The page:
Also, thanks for reposting here from the Helpdesk. It’s saved me a job. That might not sound significant, but every little helps when you’ve got presents to wrap.
I’ll give short answers for now. Then, people can ask for more information if they need clarification.
1. Yes, you can do that. At least one eminent rheumatologist has suggested that intermittent uric-acid lowering treatment will become common in future. From memory, he was suggesting annual treatment for a few weeks.
There are dangers with this approach that need to be carefully managed. The biggest hidden danger of excess uric acid is joint damage. Al joint tissues are susceptible. I wrote about tendon damage in gout. But, cartilage and bone will suffer the same fate.
Therefore, the intermittent allopurinol strategy could avoid gout attacks. But, it could raise the risk of bone damage. We also now understand heart valve issues better where they are attacked by tophi. I’m not certain how soon that becomes an issue, when uric acid rises above the safe level. Current research is limited. However, now that pathologists are starting to understand the fatal nature of gut, this issue might get more attention.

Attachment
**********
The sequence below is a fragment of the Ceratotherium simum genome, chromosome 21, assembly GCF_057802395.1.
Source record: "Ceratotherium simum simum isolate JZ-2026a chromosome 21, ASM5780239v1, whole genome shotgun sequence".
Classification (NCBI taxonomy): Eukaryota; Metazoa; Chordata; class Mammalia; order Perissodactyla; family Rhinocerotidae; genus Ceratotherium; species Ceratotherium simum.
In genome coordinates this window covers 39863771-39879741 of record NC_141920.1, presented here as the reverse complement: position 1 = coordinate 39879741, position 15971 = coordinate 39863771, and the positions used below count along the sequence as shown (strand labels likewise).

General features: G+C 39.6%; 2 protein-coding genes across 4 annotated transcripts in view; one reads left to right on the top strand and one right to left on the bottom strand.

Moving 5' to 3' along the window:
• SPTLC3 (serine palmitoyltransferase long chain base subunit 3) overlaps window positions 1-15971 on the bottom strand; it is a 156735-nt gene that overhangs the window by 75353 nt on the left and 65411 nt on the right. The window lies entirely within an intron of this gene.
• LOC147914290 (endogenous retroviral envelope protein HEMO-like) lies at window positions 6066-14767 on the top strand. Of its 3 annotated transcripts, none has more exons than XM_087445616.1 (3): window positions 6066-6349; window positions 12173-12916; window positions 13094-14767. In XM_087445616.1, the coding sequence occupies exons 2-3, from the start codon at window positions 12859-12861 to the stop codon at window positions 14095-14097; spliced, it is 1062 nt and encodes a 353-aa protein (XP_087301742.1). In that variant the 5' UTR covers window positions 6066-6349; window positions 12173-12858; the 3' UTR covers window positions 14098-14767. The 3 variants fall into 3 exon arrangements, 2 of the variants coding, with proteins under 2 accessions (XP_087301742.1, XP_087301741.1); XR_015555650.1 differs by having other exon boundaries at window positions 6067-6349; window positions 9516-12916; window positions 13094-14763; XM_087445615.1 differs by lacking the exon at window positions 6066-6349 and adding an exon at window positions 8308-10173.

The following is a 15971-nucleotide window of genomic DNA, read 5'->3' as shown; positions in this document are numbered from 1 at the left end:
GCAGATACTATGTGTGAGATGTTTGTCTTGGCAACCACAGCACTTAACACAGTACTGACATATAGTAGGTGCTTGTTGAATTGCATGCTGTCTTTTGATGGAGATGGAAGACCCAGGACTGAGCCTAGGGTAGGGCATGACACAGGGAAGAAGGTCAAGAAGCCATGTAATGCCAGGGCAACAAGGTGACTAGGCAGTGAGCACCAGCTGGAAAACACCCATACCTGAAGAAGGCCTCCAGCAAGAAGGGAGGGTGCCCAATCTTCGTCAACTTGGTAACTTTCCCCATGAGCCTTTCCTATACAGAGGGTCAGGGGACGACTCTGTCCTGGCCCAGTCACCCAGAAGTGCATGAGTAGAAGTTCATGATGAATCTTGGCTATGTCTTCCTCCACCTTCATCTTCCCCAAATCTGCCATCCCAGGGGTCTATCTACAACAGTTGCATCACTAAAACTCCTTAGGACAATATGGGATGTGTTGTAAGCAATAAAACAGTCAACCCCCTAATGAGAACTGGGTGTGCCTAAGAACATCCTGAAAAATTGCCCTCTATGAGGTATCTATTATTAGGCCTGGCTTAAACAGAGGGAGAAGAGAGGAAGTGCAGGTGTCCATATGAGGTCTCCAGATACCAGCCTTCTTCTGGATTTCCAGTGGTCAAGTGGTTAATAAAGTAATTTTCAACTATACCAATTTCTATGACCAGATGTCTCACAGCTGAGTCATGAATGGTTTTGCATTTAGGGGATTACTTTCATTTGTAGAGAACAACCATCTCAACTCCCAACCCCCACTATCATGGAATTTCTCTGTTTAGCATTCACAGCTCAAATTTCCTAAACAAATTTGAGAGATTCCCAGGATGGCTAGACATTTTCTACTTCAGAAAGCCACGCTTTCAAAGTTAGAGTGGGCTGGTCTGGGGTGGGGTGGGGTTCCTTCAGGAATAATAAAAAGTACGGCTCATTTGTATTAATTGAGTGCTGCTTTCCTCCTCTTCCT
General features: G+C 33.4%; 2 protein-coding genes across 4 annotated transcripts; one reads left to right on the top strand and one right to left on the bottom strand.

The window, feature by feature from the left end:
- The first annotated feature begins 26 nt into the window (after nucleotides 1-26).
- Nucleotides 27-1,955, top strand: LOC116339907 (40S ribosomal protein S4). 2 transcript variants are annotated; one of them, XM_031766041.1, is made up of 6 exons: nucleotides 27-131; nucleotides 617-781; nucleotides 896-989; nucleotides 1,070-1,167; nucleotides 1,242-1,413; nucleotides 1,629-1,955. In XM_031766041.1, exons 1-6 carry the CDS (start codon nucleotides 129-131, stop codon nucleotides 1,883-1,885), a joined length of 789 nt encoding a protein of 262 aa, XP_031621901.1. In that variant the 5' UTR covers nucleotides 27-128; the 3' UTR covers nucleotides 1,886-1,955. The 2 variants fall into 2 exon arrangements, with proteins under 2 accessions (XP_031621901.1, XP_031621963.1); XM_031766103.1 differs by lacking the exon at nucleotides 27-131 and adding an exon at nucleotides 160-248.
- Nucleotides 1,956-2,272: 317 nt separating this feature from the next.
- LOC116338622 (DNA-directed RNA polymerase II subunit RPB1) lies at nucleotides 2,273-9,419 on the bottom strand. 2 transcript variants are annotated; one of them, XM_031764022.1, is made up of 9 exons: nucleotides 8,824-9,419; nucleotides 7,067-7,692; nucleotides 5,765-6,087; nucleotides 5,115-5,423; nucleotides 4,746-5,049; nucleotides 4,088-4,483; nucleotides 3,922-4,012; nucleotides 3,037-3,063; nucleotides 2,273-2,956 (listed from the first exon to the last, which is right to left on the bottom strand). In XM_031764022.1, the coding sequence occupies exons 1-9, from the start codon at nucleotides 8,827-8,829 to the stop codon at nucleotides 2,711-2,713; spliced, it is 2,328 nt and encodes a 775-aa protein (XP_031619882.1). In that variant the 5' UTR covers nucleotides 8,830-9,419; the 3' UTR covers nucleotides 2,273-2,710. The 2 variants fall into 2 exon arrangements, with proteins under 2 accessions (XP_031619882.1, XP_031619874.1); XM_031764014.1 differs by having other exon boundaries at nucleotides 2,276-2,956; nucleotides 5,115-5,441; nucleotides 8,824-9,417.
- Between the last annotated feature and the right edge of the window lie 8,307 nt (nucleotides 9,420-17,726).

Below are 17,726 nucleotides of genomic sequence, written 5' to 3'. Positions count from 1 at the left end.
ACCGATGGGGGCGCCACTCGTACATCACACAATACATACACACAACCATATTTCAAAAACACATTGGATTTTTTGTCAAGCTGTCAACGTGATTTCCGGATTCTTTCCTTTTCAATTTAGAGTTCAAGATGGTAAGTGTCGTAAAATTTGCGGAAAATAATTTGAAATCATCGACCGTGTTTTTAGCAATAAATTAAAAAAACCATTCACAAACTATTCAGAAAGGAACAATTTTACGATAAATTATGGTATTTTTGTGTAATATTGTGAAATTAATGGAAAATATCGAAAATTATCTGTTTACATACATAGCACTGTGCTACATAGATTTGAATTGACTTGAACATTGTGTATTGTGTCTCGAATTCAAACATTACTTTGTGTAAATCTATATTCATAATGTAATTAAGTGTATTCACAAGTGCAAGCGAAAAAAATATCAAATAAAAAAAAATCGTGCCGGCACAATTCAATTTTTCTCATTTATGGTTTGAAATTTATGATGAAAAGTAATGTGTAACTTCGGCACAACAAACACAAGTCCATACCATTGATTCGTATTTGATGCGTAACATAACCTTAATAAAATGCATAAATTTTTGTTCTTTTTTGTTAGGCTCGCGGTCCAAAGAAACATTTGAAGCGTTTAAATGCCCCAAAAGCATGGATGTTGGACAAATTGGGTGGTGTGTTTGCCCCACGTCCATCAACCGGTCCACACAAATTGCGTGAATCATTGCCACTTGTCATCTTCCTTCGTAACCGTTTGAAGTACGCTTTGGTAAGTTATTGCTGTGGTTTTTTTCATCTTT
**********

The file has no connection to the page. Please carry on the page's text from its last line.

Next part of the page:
To me, daily allopurinol seems a small price to pay for heart and joint safety.
2. That seems to add weight to my response to 1. If you share the links of what you’ve found so far about “about Thalassemia and Gout / Uric Acid?” I might be able to do more research.
3. Perfectly true. Wise rheumatologist. But, gout sufferers need personal management. So, purine intake control can work in rare cases. If the person’s gout is managed properly.
4. No, this is about the conversion of purines into Uric acid production by our enzyme, xanthine oxidase. Allopurinol inhibits that enzyme. Unconverted purines are pissed away.
5. No, sorry.
I hope that helps, James. Please feel free to ask for clarification. And, post more questions as you think of them.